A SpaceX Falcon 9 rocket on the launch pad at Launch Complex 40 at Cape Canaveral Air Force Station, Florida.
The SpaceX Falcon 9 rocket with ISS-RapidScat on the launch pad at Cape Canaveral Air Force Station in Florida early Saturday morning, Sept. 20, 2014 (EDT). Image credit: NASA
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The SpaceX Dragon capsule carrying the ISS-RapidScat mission has separated from the Falcon 9 launch vehicle, and the Dragon capsule is in its final preliminary orbit. Berthing with the space station is scheduled for Tuesday, Sept. 23.


NASA's International Space Station Rapid Scatterometer, or ISS-RapidScat, has lifted off from Cape Canaveral, Florida, on board SpaceX's Falcon 9 rocket.


UPDATE: 10:25 p.m. PDT - Sept. 20 (1:25 a.m. EDT - Sept. 21)

The next launch opportunity for SpaceX's planned launch of its Falcon 9 rocket carrying the Dragon spacecraft and JPL's ISS-RapidScat mission is set for Saturday, Sept. 20, at approximately 10:52 p.m. PDT (Sunday, Sept. 21, at 1:52 a.m. EDT). Live NASA Television coverage is online at:

http://www.nasa.gov/nasatv

It is SpaceX's fourth commercial resupply services mission to the International Space Station.

For more information about the upcoming launch, visit: http://www.nasa.gov/spacex


UPDATE: 11:18 p.m. PDT - Sept. 19 (2:18 a.m. EDT - Sept. 20)

Because of weather conditions that violated the rules for launching, SpaceX has postponed its planned launch of its Falcon 9 rocket carrying the Dragon spacecraft and JPL's ISS-RapidScat mission. It is SpaceX's fourth commercial resupply services mission to the International Space Station.

The next launch opportunity is Saturday, Sept. 20, at approximately 10:52 p.m. PDT (Sunday, Sept. 21, at 1:52 a.m. EDT). NASA Television coverage will begin at 9:45 p.m. PDT Saturday (12:45 a.m. EDT Sunday) at: http://www.nasa.gov/nasatv.

The spacecraft is loaded with more than 5,000 pounds of supplies, science experiments, and technology demonstrations including critical materials to support 255 science and research investigations during the station's Expeditions 41 and 42.

For more information about the upcoming launch, visit: http://www.nasa.gov/spacex


The launch of NASA's International Space Station Rapid Scatterometer, or ISS-RapidScat, on board the fourth SpaceX commercial resupply services mission is scheduled for 11:14 p.m. PDT Sept. 19 (2:14 a.m. EDT Sept. 20). The instrument will monitor ocean winds from its perch on the space station. It will track hurricanes and storms, and provide a better understanding of Earth's climate.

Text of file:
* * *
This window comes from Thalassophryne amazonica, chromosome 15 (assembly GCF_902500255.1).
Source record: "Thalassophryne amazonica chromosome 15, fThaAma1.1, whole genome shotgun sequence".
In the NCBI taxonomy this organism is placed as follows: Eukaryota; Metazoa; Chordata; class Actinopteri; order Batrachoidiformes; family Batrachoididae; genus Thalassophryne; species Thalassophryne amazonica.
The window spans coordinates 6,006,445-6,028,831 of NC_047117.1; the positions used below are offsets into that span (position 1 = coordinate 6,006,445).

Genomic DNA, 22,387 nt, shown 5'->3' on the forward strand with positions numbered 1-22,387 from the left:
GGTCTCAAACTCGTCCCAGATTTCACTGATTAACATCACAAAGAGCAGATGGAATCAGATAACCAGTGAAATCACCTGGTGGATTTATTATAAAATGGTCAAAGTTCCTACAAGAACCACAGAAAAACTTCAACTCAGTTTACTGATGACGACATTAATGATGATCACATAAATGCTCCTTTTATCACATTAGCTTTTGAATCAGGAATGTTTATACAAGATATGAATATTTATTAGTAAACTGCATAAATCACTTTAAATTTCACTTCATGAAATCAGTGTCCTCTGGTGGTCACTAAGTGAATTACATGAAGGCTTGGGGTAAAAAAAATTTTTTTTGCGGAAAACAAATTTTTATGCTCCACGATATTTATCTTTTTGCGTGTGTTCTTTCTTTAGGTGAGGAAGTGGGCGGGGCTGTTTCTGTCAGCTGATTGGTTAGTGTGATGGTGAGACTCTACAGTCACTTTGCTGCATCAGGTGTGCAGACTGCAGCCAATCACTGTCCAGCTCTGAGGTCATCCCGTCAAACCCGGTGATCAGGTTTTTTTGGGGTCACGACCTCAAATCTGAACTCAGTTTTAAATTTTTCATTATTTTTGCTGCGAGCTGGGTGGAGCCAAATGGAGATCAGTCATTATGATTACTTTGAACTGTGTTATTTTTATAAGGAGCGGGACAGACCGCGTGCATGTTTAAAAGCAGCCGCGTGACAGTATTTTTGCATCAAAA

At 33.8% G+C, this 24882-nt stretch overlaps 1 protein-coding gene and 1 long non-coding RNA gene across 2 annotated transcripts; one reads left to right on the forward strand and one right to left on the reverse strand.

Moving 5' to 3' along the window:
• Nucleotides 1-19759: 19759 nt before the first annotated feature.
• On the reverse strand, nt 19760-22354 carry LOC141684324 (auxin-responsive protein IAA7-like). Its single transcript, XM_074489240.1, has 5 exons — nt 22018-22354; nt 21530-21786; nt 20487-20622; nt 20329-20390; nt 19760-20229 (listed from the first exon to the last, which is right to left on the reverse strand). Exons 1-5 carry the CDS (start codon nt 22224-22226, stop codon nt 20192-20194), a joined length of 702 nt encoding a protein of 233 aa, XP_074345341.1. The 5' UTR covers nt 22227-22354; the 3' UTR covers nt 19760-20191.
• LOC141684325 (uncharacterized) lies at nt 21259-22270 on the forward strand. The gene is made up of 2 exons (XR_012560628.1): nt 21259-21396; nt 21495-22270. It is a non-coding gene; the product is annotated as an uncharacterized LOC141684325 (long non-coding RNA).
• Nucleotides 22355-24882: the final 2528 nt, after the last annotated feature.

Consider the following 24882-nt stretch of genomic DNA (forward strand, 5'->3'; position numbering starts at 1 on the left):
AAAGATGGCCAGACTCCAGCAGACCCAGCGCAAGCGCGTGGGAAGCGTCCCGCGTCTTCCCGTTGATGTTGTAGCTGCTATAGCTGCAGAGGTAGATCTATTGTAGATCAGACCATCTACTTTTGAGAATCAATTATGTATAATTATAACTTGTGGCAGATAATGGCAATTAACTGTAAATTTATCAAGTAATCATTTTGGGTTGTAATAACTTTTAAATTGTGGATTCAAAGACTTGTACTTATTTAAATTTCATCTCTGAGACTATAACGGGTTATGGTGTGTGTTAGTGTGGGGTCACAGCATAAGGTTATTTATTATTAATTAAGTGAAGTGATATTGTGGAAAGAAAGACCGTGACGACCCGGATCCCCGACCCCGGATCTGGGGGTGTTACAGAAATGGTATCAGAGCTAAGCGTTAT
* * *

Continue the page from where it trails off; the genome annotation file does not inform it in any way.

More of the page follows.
NASA Television coverage of the launch begins at 10 p.m. PDT (1 a.m. EDT). Watch online at:

http://www.nasa.gov/nasatv

ISS-RapidScat is one of several cargo items being delivered to the space station for NASA by SpaceX's Dragon capsule. The capsule will be boosted to space by SpaceX's Falcon 9 rocket, lifting off from the company's hangar at Space Launch Complex 40 at Cape Canaveral Air Force Station, Florida. The launch window is instantaneous; should it pass, the next launch opportunity is Saturday, Sept. 20, at approximately 10:53 p.m. PDT (Sunday, Sept. 21, at approximately 1:53 a.m. EDT).

Seconds before launch, nine Merlin engines on the rocket's first stage will ignite. Upon release of the vehicle at liftoff, the engines will produce more than 1.3 million pounds (600,000 kilograms) of thrust. One minute and 10 seconds after launch, the rocket will be traveling at supersonic speeds. Main-engine cutoff occurs about 161 seconds after launch. Three seconds later, the first and second stages separate. Eight seconds after that, the second stage burns for seven minutes, bringing the rocket into a low-Earth orbit. During this time, the nose cone protecting the Dragon capsule opens up and falls away.

The second-stage engine cuts off at nine minutes and 40 seconds after launch. Thirty-five seconds later, Dragon separates from the rocket, reaching a preliminary orbit. The solar arrays deploy soon after, and a carefully choreographed series of thruster firings over the next two days put Dragon in reach of the space station.

As Dragon chases the station, it will establish communication with the ground and space station. On Monday, Sept. 22, a final decision to mate the capsule with the station will be made by NASA's Mission Control in Houston and the SpaceX team in Hawthorne, California. The astronauts on board the station will use a robotic arm to capture the capsule, and berth it with the Nadir docking port on Node 2.

Nine days after the capsule docks with the station, the ISS-RapidScat instrument is scheduled to be installed on the External Payload Facility SDX site of the Columbus module over a three-day period by the robotic arm with commands from the ground. ISS-RapidScat is an autonomous payload, requiring no interaction from space station astronauts.

Engineers at NASA's Jet Propulsion Laboratory in Pasadena, California, and NASA's Marshall Space Flight Center in Huntsville, Alabama, are expected to activate the instrument about 12 to 18 days after launch. A two-week period of calibration and validation will follow, before RapidScat begins its two-year science mission.

For more information about ISS-RapidScat, visit:

http://winds.jpl.nasa.gov/missions/RapidScat/

http://www.nasa.gov/rapidscat

For more information about SpaceX space station resupply missions, visit:

http://www.nasa.gov/spacex


News Media Contact

Alan Buis
818-354-0474
Jet Propulsion Laboratory, Pasadena, California
Alan.Buis@jpl.nasa.gov

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